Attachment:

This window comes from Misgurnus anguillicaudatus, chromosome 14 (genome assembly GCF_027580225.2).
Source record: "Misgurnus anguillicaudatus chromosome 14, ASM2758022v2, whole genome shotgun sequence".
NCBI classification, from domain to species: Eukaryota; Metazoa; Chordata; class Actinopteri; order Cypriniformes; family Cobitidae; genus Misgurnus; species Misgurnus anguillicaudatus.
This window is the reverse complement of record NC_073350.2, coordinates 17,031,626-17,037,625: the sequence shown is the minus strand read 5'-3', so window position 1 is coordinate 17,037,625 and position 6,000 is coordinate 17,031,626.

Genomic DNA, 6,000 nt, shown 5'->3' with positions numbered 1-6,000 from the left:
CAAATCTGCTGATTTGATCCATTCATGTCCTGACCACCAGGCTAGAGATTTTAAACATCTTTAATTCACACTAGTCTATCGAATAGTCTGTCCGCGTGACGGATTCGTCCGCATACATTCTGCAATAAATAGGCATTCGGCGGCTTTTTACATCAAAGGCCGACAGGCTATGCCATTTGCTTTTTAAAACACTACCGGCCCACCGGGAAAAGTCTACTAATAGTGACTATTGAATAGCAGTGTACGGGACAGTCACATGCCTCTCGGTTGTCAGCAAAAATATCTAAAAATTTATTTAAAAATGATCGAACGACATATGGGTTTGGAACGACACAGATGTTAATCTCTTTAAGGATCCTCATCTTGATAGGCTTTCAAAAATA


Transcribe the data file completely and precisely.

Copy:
This window comes from Misgurnus anguillicaudatus, chromosome 14 (genome assembly GCF_027580225.2).
Source record: "Misgurnus anguillicaudatus chromosome 14, ASM2758022v2, whole genome shotgun sequence".
NCBI classification, from domain to species: Eukaryota; Metazoa; Chordata; class Actinopteri; order Cypriniformes; family Cobitidae; genus Misgurnus; species Misgurnus anguillicaudatus.
This window is the reverse complement of record NC_073350.2, coordinates 17,031,626-17,037,625: the sequence shown is the minus strand read 5'-3', so window position 1 is coordinate 17,037,625 and position 6,000 is coordinate 17,031,626.

Genomic DNA, 6,000 nt, shown 5'->3' with positions numbered 1-6,000 from the left:
CAAATCTGCTGATTTGATCCATTCATGTCCTGACCACCAGGCTAGAGATTTTAAACATCTTTAATTCACACTAGTCTATCGAATAGTCTGTCCGCGTGACGGATTCGTCCGCATACATTCTGCAATAAATAGGCATTCGGCGGCTTTTTACATCAAAGGCCGACAGGCTATGCCATTTGCTTTTTAAAACACTACCGGCCCACCGGGAAAAGTCTACTAATAGTGACTATTGAATAGCAGTGTACGGGACAGTCACATGCCTCTCGGTTGTCAGCAAAAATATCTAAAAATTTATTTAAAAATGATCGAACGACATATGGGTTTGGAACGACACAGATGTTAATCTCTTTAAGGATCCTCATCTTGATAGGCTTTCAAAAATA